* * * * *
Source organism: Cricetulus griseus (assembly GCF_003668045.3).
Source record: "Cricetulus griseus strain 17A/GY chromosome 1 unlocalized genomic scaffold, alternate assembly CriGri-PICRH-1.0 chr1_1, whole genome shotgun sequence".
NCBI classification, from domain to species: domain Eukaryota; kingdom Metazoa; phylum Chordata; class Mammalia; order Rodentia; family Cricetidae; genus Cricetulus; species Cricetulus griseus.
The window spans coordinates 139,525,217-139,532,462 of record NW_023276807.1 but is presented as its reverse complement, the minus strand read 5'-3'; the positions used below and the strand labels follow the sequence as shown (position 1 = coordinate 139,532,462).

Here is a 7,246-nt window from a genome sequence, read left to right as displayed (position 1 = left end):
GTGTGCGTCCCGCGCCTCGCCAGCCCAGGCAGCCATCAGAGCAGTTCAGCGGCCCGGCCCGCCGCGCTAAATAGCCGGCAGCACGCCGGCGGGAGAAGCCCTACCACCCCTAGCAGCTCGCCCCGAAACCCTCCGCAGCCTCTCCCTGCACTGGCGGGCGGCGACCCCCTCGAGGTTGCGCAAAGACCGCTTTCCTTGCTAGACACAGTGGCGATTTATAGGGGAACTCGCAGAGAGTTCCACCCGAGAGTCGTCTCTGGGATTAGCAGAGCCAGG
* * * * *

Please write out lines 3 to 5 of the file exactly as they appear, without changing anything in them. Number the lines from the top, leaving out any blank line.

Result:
NCBI classification, from domain to species: domain Eukaryota; kingdom Metazoa; phylum Chordata; class Mammalia; order Rodentia; family Cricetidae; genus Cricetulus; species Cricetulus griseus.
The window spans coordinates 139,525,217-139,532,462 of record NW_023276807.1 but is presented as its reverse complement, the minus strand read 5'-3'; the positions used below and the strand labels follow the sequence as shown (position 1 = coordinate 139,532,462).

Here is a 7,246-nt window from a genome sequence, read left to right as displayed (position 1 = left end):